At the start of this year, with reports of almost full employment and a range of skills in high demand, I started to ask around to see if cover letters were still relevant?

I started with our own recruiters and the answer seemed to be quite dependent on the industry. Our Marketing recruitment consultant Clare, for example, finds them quite useful. She recommends “even 4 or 5 lines, aligning your experience to the key skills outlined in job spec/ad and why you are interested in this role is definitely a plus in marketing in my opinion.”

While on the other end of the spectrum the answer was a definite no. Helena, who specialises in jobs with language skills, advised… “Cover letters are not required when applying for language jobs. It is a very competitive market, so employers are more interested to hear (in just a few lines) how much the candidate knows about the company and especially how active the candidate is on the market (current interview processes, stages and companies.)”

Other feedback was that public sector companies still favour cover letters, retailers generally don’t and in a quick social poll on our Facebook and Twitter accounts that asked our followers if they’re still asked for a cover letter 56% said Yes and 44% said No.

In short – cover letters are both relevant and irrelevant, it all depends on what kind of job you’re looking for and how in-demand your skills and experience are.

How to write a good cover letter if the job requires it

Let them know why you want the job

If you look up the definition of a cover letter it’s defined as “a letter sent with, and explaining the contents of, another document or a parcel of goods.” A good cover letter should elaborate on your CV and really explain why you want the job and why the contents of your CV make you the best person for the role.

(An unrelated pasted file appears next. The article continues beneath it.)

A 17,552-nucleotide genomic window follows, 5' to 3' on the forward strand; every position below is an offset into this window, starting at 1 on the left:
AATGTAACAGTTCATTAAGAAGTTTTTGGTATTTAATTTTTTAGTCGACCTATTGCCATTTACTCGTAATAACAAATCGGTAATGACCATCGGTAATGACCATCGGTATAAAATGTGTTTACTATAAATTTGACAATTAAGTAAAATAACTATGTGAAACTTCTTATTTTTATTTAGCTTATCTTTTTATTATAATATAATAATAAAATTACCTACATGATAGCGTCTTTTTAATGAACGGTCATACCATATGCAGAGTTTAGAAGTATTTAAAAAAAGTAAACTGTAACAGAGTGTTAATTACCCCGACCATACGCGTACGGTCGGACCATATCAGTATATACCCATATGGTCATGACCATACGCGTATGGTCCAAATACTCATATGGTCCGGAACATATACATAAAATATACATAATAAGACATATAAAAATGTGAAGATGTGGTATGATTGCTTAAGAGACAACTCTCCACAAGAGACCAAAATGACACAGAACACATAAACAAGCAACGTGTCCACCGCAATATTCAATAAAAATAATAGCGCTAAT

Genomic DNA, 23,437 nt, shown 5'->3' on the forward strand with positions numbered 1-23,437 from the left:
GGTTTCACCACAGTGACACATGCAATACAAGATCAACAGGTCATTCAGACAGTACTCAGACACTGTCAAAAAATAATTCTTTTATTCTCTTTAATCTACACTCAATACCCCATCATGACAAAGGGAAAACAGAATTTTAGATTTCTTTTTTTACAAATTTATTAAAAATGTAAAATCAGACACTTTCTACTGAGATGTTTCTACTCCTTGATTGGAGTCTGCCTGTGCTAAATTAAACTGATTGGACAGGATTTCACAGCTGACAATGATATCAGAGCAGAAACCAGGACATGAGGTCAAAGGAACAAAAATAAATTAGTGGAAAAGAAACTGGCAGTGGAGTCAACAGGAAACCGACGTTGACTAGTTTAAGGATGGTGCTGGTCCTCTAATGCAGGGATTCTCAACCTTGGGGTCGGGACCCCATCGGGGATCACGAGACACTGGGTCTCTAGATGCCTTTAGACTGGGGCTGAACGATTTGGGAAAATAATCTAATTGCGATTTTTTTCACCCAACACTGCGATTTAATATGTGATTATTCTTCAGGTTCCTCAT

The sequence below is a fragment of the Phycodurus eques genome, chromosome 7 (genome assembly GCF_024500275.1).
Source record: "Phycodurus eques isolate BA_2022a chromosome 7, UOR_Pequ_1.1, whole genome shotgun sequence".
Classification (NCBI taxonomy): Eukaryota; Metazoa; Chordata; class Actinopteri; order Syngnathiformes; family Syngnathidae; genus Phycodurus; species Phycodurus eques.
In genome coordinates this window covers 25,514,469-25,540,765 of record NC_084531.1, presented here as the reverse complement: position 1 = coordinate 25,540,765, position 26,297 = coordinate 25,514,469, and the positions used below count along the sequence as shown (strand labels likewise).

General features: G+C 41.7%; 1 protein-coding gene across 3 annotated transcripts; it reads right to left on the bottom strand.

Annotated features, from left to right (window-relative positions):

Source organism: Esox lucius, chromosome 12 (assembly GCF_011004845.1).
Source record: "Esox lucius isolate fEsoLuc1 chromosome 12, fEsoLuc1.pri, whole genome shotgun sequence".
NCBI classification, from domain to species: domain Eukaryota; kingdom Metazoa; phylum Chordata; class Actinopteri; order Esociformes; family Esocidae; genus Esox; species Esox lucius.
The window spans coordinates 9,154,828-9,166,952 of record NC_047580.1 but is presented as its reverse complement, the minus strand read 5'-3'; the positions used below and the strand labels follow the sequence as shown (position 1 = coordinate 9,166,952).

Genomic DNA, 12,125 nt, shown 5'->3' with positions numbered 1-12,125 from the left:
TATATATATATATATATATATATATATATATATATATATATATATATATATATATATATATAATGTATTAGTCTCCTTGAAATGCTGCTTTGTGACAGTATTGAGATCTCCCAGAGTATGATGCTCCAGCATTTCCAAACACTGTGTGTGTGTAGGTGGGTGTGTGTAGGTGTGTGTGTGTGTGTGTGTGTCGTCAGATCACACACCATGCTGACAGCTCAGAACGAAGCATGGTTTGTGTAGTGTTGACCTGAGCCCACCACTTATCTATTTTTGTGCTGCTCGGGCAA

Maybe you love the brand and it aligns with your interests, maybe you met someone from that company before and loved the sound of the culture or maybe you’ve grown as much as you can in your current role and are looking for a new challenge. Whatever it is your cover letter is a good place to outline it.

Align your experience to the job spec

Following on from this prove that what’s on your CV makes you suitable for the role. You should never duplicate what’s on your resume in a cover letter. Instead, highlight your most relevant achievements and how they’ll benefit your new potential employer. Your availability and your current work status can also be helpful to include.

Referral information

If you’ve heard about the role through a connection a cover letter’s a good place to highlight this. If you haven’t it’s still helpful to let the employer know how you heard about the role – whether you saw it on LinkedIn, on a recruitment website, on the employer’s own website etc.

It might seem simple but if you cover these three things that’s all you should need. Keep things short and always personalise each letter – the worst mistake you can make is sending the same generic cover letter with each application.

Overall, it seems the questions of whether cover letters are still relevant or not isn’t clear cut.  It seems that more in demand industries who are struggling to fill top roles no longer require a cover letter, but other industries do still value a personalised cover letter.

Provide what’s asked for and if you’re struggling to figure out how to find the right role or perfect your CV we have lots more helpful articles in our career advice centre.

Ready to apply for jobs now? We have lots of those too – browse them on our job board.